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PLoS One. 2014 Aug 29;9(8):e105935. doi: 10.1371/journal.pone.0105935. eCollection 2014.

Assessing the quality of tuberculosis evaluation for children with prolonged cough presenting to routine community health care settings in rural Uganda.

Author information

1
Division of HIV/AIDS, San Francisco General Hospital, University of California San Francisco, San Francisco, California, United States of America.
2
Division of Pulmonary and Critical Care Medicine and Curry International Tuberculosis Center, San Francisco General Hospital, University of California San Francisco, San Francisco, California, United States of America.
3
School of Medicine, Makerere University College of Health Sciences, Kampala, Uganda.
4
MU-UCSF Research Collaboration, Kampala, Uganda.
5
Division of Infectious Diseases, San Francisco General Hospital, University of California San Francisco, San Francisco, California, United States of America.
6
Division of HIV/AIDS, San Francisco General Hospital, University of California San Francisco, San Francisco, California, United States of America; Center for AIDS Prevention Studies, Department of Medicine, University of California San Francisco, San Francisco, California, United States of America.

Abstract

BACKGROUND:

Improving childhood tuberculosis (TB) evaluation and care is a global priority, but data on performance at community health centers in TB endemic regions are sparse.

OBJECTIVE:

To describe the current practices and quality of TB evaluation for children with cough ≥2 weeks' duration presenting to community health centers in Uganda.

METHODS:

Cross-sectional analysis of children (<15 years) receiving care at five Level IV community health centers in rural Uganda for any reason between 2009-2012. Quality of TB care was assessed using indicators derived from the International Standards of Tuberculosis Care (ISTC).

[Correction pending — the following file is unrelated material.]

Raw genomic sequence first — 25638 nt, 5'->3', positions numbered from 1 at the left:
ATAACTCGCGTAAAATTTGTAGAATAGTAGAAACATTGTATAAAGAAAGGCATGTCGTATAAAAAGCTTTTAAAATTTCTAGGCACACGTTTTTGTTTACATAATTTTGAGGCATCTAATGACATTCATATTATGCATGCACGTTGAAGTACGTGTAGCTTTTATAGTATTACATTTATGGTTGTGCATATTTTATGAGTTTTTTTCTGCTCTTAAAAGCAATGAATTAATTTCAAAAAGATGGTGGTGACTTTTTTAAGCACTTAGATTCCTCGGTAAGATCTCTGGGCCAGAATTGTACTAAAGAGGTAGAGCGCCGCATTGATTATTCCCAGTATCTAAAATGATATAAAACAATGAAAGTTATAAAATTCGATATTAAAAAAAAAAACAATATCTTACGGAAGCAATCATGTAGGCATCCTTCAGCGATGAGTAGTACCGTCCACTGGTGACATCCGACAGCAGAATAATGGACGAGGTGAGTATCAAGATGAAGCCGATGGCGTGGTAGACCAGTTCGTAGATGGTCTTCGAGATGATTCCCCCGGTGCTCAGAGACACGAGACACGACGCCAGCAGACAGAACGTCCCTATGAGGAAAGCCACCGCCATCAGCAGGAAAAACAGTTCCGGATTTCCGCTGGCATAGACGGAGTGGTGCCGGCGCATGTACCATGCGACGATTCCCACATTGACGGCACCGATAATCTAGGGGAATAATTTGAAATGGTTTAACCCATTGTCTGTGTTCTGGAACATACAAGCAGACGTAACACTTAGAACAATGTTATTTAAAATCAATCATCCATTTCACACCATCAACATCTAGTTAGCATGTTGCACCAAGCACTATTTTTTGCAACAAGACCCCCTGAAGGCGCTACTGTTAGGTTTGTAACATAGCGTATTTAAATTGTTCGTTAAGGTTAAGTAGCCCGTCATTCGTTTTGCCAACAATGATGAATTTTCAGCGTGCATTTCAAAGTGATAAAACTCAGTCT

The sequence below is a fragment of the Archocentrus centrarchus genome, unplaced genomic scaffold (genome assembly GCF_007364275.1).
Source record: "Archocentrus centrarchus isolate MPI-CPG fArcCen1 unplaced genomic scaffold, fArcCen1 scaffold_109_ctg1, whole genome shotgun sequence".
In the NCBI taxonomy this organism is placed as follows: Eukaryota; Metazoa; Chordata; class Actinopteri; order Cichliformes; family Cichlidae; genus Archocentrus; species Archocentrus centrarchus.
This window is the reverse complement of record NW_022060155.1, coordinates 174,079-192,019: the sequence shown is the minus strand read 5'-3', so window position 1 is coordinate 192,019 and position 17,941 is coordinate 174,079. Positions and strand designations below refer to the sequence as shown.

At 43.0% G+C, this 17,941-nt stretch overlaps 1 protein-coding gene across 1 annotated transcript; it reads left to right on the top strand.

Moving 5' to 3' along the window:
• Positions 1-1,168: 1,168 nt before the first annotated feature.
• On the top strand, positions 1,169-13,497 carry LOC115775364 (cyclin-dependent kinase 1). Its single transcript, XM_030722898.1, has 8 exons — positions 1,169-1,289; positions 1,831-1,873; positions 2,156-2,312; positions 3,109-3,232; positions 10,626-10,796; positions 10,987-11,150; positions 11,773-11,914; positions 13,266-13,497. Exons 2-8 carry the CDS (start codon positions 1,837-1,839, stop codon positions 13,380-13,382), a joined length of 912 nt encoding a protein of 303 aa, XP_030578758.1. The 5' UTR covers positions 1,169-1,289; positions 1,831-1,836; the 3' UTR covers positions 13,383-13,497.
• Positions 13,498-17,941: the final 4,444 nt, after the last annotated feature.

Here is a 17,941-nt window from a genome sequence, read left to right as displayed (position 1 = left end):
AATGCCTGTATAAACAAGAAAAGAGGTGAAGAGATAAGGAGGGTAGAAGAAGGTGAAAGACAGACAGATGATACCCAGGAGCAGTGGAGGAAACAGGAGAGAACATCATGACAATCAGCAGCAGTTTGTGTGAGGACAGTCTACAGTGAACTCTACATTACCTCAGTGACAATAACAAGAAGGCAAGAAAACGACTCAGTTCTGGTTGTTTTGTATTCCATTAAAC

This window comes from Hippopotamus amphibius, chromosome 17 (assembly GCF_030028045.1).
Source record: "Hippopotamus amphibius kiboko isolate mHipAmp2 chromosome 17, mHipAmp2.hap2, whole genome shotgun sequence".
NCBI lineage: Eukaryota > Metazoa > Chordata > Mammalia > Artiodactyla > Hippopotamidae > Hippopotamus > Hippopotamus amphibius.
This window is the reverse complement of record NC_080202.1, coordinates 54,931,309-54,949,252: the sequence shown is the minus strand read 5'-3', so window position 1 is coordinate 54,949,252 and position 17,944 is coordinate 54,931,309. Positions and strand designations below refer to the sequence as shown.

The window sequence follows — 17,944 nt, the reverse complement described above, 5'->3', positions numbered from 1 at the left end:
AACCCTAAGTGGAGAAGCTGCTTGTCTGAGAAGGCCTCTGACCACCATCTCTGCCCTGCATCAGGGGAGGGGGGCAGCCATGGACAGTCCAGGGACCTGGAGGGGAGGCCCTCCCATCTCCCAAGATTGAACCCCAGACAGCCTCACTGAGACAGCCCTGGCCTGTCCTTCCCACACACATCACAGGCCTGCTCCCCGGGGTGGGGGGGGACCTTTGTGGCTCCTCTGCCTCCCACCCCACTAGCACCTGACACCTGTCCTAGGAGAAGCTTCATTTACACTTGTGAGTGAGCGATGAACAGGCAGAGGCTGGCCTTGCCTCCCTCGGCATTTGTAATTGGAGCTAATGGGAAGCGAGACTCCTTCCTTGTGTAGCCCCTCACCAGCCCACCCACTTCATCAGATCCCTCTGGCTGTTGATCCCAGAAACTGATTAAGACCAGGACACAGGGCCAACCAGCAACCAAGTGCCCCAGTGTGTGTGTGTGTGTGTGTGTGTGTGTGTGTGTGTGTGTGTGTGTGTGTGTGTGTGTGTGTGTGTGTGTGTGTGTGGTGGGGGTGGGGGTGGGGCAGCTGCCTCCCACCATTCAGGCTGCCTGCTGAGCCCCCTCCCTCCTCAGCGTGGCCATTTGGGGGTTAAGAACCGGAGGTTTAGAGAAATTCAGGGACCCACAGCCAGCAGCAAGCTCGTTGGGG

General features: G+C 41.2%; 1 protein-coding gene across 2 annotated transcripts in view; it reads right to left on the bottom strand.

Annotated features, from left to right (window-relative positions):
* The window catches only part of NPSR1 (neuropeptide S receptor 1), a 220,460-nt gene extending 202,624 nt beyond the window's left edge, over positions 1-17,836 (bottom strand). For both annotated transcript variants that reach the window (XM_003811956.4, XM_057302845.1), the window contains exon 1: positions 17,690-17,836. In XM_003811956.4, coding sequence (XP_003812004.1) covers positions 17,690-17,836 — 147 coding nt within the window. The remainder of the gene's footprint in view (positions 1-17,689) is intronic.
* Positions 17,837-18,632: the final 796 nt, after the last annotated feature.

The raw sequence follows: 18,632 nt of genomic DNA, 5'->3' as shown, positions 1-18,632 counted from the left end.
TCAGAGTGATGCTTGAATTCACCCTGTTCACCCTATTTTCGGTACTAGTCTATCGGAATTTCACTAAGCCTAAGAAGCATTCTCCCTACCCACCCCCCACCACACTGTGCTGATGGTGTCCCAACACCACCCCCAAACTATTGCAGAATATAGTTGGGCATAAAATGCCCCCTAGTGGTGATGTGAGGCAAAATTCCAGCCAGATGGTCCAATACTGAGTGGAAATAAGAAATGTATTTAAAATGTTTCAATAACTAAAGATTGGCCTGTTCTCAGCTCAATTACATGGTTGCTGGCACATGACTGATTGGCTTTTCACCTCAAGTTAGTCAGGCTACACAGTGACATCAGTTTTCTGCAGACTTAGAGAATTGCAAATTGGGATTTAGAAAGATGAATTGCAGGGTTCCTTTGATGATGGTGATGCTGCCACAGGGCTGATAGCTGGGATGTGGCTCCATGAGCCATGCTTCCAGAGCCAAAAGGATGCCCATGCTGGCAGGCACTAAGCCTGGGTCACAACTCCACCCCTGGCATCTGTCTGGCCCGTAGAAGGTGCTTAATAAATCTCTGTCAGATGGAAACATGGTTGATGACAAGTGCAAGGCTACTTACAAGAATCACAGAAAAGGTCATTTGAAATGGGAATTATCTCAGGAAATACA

RESULTS:

From 2009-2012, 1713 of 187,601 (0.9%, 95% CI: 0.4-1.4%) children presenting to community health centers had cough ≥ 2 weeks' duration. Of those children, only 299 (17.5%, 95% CI: 15.7-19.3%) were referred for sputum microscopy, but 251 (84%, 95% CI: 79.8-88.1%) completed sputum examination if referred. The yield of sputum microscopy was only 3.6% (95% CI: 1.3-5.9%), and only 55.6% (95% CI: 21.2-86.3%) of children with acid-fast bacilli positive sputum were started on treatment. Children under age 5 were less likely to be referred for sputum examination and to receive care in accordance with ISTC. The proportion of children evaluated in accordance with ISTC increased over time (4.6% in 2009 to 27.9% in 2012, p = 0.03), though this did not result in increased case-detection.

CONCLUSION:

The quality of TB evaluation was poor for children with cough ≥2 weeks' duration presenting for health care. Referrals for sputum smear microscopy and linkage to TB treatment were key gaps in the TB evaluation process, especially for children under the age of five.

PMID:
25170875
PMCID:
PMC4149493
DOI:
10.1371/journal.pone.0105935
[Indexed for MEDLINE]
Free PMC Article
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